Authors: Frédéric Heymans, M.D. et al
Commentary: Surgical Cricothyrotomy, Rather than Percutaneous Cricothyrotomy, in “Cannot Intubate, Cannot Oxygenate” Situation
Anesthesiology 8 2016, Vol.125, 295-303.
Background: When conventional approaches to obtain effective ventilation and return of effective spontaneous breathing fail, surgical airway is the last rescue option. Most physicians have a limited lifetime experience with cricothyrotomy, and it is unclear what method should be taught for this lifesaving procedure. The aim of this study is to compare the performance of medical personnel, naive to surgical airway techniques, in establishing an emergency surgical airway in cadavers using three commonly used cricothyrotomy techniques.
Methods: Twenty medical students, without previous knowledge of surgical airway techniques, were randomly selected from their class. After training, they performed cricothyrotomy by three techniques (surgical, Melker, and QuickTrach II) in a random order on 60 cadavers with comparable biometrics. The time to complete the procedure, rate of success, and number of complications were recorded. A success was defined as the correct placement of the cannula within the trachea in 3 min.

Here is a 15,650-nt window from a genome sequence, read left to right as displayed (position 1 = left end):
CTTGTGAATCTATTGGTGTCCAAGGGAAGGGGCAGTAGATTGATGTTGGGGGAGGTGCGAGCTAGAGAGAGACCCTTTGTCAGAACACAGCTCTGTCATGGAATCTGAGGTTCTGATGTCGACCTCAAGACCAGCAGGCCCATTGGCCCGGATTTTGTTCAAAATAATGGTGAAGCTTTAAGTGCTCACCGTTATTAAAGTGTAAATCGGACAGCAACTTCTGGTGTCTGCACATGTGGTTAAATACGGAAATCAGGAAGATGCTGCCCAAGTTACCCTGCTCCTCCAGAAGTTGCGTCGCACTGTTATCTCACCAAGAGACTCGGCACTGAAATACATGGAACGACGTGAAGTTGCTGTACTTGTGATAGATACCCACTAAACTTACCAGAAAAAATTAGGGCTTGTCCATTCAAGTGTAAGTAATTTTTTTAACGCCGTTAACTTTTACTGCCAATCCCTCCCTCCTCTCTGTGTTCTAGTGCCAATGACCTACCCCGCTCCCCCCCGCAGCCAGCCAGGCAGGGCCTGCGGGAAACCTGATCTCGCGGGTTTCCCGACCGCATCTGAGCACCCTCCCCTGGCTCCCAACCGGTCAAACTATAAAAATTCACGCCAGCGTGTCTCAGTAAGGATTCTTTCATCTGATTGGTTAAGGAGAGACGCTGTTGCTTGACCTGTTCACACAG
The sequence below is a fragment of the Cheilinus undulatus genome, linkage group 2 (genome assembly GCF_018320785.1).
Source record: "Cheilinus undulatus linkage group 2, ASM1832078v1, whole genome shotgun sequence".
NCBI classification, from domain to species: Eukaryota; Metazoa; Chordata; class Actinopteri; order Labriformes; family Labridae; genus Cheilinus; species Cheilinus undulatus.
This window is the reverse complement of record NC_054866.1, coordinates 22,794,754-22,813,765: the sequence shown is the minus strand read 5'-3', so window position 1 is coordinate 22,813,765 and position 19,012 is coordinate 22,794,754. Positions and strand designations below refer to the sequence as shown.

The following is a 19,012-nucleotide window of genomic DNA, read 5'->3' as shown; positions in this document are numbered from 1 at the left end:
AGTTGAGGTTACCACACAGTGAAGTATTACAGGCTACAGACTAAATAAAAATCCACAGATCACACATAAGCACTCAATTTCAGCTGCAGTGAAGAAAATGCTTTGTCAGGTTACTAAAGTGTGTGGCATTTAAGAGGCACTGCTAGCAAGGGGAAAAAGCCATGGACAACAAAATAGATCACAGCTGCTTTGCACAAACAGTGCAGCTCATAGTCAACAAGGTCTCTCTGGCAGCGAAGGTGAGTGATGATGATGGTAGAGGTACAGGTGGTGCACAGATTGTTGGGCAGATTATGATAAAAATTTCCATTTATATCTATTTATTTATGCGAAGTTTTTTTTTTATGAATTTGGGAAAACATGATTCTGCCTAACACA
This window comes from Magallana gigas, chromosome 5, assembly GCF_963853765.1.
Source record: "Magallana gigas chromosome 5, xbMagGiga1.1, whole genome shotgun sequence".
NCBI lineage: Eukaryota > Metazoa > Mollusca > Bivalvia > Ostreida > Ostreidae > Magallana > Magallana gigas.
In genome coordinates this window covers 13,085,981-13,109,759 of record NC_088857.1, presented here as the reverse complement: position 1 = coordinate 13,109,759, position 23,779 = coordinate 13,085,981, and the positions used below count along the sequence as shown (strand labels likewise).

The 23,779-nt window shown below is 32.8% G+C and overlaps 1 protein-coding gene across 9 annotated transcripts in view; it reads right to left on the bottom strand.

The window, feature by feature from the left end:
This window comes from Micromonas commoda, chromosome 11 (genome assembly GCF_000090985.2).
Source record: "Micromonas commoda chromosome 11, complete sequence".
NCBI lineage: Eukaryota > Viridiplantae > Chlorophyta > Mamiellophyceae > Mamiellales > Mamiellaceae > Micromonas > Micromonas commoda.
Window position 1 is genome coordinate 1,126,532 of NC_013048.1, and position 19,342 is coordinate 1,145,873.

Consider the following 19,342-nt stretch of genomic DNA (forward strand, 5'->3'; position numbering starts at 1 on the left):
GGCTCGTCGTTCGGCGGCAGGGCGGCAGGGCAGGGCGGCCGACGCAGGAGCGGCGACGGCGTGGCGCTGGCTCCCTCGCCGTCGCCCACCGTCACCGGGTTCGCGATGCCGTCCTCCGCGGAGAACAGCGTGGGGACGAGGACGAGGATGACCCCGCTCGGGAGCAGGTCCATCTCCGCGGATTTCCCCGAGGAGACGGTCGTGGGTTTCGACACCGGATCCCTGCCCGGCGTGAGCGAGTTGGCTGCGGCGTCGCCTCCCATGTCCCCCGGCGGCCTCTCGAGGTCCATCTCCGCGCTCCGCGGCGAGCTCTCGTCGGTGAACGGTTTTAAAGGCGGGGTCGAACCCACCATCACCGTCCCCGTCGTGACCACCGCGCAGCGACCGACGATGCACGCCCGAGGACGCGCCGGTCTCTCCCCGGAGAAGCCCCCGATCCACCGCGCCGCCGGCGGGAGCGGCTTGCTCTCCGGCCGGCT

Results: The success rates were 95, 55, and 50% for surgical cricothyrotomy, QuickTrach, and Melker, respectively (P = 0.025). The majority of failures were due to cannula misplacement (15 of 20). In successful procedures, the mean procedure time was 94 ± 35 s in the surgical group, 77 ± 34 in the QuickTrach II group, and 149 ± 24 in the Melker group (P < 0.001). Few significant complications were found in successful procedures. No cadaver biometric parameters were correlated with success of the procedure.
Conclusion: Surgical airway–naive medical personnel establish emergency cricothyrotomy more efficiently and safely with the surgical procedure than with the other two commonly used techniques.
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